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Archbishop Raymond L. Burke, the new 'John Fisher'

8/5/2004 - 8:00 AM PST

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© Barbara Kralis 2004
Catholic Online 2004

Archbishop Burke is disappointed that Cardinal McCarrick and Bishop Gregory withheld Cardinal Ratzinger’s Memo at the Denver meeting

August 5, 2004

Recently, Archbishop Raymond L. Burke, Bishop, D. D., J.C.L., of the Archdiocese of St. Louis, ‘the new John Fisher for our times,’[i] granted this writer and Catholic Online an exclusive interview.

You may remember that on January 8, 2004, Burke, then Bishop of the La Crosse diocese, promulgated a ‘canonical notification’ based on Canon Law 915.  [ii]

In other words, Bishop Burke, a doctor of canon law, [iii]imposed sacramental disciplines or regulations concerning the unworthy reception of the Holy Eucharist.

He did not need a filibustering ‘Bishops’ Task Force on the doctrinal Note on the Participation of Catholics in Political Life’ to decide for him how to admonish the manifest, obstinate, persistent sinners.  Archbishop Burke knew he must stop the sacrilegious reception of the Eucharist and the scandal to his faithful flock.

When the diocesan bishops ignore enforcing Canon Law, they are giving license to all manifest sinners to commit Eucharistic sacrilege and cause grave scandal to the faithful.  [iv]

Granting this interview while away on ‘vacation,’ Archbishop Burke very kindly answered six questions.

These questions addressed the confusion and misinformation caused by Cardinal Theodore McCarrick, Archbishop of Washington, D.C., and USCCB President Bishop Gregory during the June 2004 USCCB meeting in Denver.

In particular, these six questions were asked Archbishop Burke regarding a memorandum addressed to Cardinal McCarrick, chair of the USCCB’s ‘Task Force’ committee by Cardinal Ratzinger and to Bishop Gregory. 

It is well for us to remember that in his memorandum entitled ‘Worthiness to Receive Holy Communion – General Principles,’ Cardinal Ratzinger said without ambiguity:

“The minister of Holy Communion must refuse to distribute it”[v] when warning and counsel given to the manifest sinner “have not had their effect.”

Question:  Dear Archbishop Burke, regarding Cardinal Ratzinger’s June 2004 memorandum, were the contents of the memo made known to you and the other bishops at the Denver meeting?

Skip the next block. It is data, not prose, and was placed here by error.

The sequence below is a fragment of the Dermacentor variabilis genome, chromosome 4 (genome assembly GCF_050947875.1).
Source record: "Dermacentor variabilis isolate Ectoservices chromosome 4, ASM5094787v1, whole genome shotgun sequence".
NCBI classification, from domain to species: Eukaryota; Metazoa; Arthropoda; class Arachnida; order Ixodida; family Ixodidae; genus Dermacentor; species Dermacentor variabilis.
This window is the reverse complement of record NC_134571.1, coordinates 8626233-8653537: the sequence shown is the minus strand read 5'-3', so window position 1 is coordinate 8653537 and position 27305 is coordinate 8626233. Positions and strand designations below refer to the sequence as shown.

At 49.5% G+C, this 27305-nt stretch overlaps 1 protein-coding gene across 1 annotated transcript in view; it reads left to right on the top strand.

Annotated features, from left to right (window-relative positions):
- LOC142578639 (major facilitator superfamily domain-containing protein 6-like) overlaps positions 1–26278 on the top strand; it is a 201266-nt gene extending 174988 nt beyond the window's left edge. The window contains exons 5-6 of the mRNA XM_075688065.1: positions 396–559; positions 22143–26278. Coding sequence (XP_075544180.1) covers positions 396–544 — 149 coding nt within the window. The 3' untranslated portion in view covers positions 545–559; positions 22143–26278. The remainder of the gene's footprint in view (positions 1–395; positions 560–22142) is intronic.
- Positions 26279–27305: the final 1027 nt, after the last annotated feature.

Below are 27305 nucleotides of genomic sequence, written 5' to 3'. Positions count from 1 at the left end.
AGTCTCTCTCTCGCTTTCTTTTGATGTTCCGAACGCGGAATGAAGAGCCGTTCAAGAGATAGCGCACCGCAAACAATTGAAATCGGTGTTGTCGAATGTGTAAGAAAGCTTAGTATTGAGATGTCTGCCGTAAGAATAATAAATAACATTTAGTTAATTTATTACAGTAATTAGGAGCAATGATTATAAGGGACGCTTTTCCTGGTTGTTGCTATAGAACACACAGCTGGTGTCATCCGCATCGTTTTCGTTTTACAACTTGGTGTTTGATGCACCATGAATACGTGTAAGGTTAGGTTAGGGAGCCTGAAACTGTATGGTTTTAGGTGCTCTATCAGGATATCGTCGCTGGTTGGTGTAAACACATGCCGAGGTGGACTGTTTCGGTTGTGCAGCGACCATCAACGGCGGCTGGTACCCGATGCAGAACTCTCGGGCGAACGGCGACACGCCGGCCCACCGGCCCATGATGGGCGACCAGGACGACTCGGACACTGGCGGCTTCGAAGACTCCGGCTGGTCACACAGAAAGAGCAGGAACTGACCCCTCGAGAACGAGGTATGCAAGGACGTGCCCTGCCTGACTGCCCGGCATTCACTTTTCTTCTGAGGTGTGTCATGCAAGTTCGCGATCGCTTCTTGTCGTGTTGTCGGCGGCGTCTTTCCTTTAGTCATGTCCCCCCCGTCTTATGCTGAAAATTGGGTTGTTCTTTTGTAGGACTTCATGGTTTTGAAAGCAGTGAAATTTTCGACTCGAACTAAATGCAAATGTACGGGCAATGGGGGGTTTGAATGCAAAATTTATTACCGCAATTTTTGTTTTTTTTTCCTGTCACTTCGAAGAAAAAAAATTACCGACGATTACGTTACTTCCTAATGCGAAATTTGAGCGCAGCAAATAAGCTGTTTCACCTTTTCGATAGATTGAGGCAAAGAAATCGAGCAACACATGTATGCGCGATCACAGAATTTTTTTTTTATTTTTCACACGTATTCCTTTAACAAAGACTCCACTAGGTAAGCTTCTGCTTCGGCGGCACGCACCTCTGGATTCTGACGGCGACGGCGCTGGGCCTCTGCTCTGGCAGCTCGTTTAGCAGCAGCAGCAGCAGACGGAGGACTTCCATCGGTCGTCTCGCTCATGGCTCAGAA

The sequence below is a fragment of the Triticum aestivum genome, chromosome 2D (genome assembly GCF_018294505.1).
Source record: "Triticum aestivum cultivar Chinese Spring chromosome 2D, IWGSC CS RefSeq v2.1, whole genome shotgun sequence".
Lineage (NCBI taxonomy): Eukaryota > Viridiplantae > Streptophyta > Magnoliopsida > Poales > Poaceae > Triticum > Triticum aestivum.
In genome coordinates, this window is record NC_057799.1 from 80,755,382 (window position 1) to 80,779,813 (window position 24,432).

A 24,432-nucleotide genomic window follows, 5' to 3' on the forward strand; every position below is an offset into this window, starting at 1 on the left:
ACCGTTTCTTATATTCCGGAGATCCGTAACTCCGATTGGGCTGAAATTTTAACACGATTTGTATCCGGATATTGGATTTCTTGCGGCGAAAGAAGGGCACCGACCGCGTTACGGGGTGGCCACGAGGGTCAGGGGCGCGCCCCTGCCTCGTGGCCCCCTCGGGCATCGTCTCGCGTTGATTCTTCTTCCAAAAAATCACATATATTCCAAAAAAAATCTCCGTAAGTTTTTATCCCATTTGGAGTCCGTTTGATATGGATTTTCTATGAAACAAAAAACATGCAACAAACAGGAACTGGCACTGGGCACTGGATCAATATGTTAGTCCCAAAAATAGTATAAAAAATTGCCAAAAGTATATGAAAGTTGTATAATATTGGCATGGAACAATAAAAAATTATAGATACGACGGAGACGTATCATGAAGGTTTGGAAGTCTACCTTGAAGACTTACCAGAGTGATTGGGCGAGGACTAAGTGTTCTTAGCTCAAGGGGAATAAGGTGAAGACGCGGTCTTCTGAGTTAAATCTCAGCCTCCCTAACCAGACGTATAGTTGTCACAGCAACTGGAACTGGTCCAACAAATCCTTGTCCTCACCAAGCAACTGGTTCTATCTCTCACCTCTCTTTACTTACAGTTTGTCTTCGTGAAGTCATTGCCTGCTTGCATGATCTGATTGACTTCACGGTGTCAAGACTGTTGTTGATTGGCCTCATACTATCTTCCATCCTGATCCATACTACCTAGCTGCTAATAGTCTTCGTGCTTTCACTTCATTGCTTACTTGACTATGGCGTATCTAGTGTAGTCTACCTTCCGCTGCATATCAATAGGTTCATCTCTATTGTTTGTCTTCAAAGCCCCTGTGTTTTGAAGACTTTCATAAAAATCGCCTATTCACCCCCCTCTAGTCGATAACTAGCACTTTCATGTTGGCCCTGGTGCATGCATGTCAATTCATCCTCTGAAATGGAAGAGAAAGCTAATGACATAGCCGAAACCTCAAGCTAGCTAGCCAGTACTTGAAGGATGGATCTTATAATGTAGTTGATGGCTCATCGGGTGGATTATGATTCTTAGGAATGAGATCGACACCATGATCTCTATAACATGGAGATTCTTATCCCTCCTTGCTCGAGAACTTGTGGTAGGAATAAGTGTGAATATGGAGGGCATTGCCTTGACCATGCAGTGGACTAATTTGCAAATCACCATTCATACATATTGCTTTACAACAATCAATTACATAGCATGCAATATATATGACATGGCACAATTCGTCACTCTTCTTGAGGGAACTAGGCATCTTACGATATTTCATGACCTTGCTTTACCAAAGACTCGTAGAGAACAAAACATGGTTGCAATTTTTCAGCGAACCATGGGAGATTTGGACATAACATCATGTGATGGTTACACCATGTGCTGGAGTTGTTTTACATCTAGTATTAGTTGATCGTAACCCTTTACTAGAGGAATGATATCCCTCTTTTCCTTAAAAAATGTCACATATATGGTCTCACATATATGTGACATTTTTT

Archbishop Burke:  “It certainly was not made known to me and I do not believe it was given to the other bishops.  Cardinal McCarrick referred to the memorandum.  We were told that, according to Cardinal Ratzinger, the application of the Canon 915 was up to the prudent judgment of each bishop.  The text of the memorandum would have been very helpful at the meeting in Denver.  Knowing now about the memo, I am disappointed it was not given to us at the meeting of the Bishops’ Conference,” said Archbishop Burke.

Question:  The Bishops’ Denver Statement reads:

“Bishops can legitimately make different judgments on the most prudent course of pastoral action.” 

Does this mean that one Bishop can deny Senator John Kerry Holy Communion and another Bishop can give Kerry Communion and both Bishops are correct?

Archbishop Burke:  “No, in fact, Canon 915 must be applied.  It does not give an option.  Canon 915 says that those persons who obstinately persist in grave manifest sin must be denied the Eucharist.  I strongly believe that if a bishop has spoken to someone who obstinately persists in grave manifest sin and he still presents himself for Holy Communion, he should be refused.”

Question:  Cardinal McCarrick received a letter dated July 9, 2004, from Cardinal Ratzinger saying:

“The ‘Statement’ is very much in harmony with the memorandum’s general principles, ‘Worthiness to receive Holy Communion,’ sent as a fraternal service – to clarify the doctrine of the Church on this specific issue – in order to assist the American Bishops in their related discussion and determinations.”

Is it your understanding that Cardinal Ratzinger agreed that some ‘ministers of Holy Communion’ should admit John Kerry and that some should not admit him?

Archbishop Burke:  “That is not my ...

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